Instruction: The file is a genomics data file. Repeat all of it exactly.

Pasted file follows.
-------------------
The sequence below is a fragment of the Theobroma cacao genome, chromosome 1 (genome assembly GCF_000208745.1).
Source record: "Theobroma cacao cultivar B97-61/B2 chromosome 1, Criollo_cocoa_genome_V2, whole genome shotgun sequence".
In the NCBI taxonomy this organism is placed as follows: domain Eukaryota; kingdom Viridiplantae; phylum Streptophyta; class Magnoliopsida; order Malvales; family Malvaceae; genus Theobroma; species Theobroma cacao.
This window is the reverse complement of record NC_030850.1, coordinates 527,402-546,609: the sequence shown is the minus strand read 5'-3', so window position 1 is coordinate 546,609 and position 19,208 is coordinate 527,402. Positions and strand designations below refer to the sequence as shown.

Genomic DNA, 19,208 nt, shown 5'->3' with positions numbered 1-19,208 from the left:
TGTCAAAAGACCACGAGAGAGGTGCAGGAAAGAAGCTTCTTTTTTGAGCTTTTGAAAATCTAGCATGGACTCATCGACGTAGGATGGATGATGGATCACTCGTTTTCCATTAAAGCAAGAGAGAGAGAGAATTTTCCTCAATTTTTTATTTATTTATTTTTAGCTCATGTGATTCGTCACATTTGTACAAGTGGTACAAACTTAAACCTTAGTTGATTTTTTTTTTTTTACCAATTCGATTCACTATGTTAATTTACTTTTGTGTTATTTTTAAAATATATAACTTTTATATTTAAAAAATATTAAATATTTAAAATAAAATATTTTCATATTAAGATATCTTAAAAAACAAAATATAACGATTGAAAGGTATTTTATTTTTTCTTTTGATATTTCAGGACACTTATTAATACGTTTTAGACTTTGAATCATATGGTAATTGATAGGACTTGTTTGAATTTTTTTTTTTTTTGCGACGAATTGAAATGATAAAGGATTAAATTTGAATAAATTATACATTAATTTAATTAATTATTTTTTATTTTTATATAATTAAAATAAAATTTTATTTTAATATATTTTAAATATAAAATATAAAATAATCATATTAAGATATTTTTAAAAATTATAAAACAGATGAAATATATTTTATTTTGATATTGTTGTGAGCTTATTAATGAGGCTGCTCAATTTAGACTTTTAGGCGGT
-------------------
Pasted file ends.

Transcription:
The sequence below is a fragment of the Theobroma cacao genome, chromosome 1 (genome assembly GCF_000208745.1).
Source record: "Theobroma cacao cultivar B97-61/B2 chromosome 1, Criollo_cocoa_genome_V2, whole genome shotgun sequence".
In the NCBI taxonomy this organism is placed as follows: domain Eukaryota; kingdom Viridiplantae; phylum Streptophyta; class Magnoliopsida; order Malvales; family Malvaceae; genus Theobroma; species Theobroma cacao.
This window is the reverse complement of record NC_030850.1, coordinates 527,402-546,609: the sequence shown is the minus strand read 5'-3', so window position 1 is coordinate 546,609 and position 19,208 is coordinate 527,402. Positions and strand designations below refer to the sequence as shown.

Genomic DNA, 19,208 nt, shown 5'->3' with positions numbered 1-19,208 from the left:
TGTCAAAAGACCACGAGAGAGGTGCAGGAAAGAAGCTTCTTTTTTGAGCTTTTGAAAATCTAGCATGGACTCATCGACGTAGGATGGATGATGGATCACTCGTTTTCCATTAAAGCAAGAGAGAGAGAGAATTTTCCTCAATTTTTTATTTATTTATTTTTAGCTCATGTGATTCGTCACATTTGTACAAGTGGTACAAACTTAAACCTTAGTTGATTTTTTTTTTTTTACCAATTCGATTCACTATGTTAATTTACTTTTGTGTTATTTTTAAAATATATAACTTTTATATTTAAAAAATATTAAATATTTAAAATAAAATATTTTCATATTAAGATATCTTAAAAAACAAAATATAACGATTGAAAGGTATTTTATTTTTTCTTTTGATATTTCAGGACACTTATTAATACGTTTTAGACTTTGAATCATATGGTAATTGATAGGACTTGTTTGAATTTTTTTTTTTTTTGCGACGAATTGAAATGATAAAGGATTAAATTTGAATAAATTATACATTAATTTAATTAATTATTTTTTATTTTTATATAATTAAAATAAAATTTTATTTTAATATATTTTAAATATAAAATATAAAATAATCATATTAAGATATTTTTAAAAATTATAAAACAGATGAAATATATTTTATTTTGATATTGTTGTGAGCTTATTAATGAGGCTGCTCAATTTAGACTTTTAGGCGGT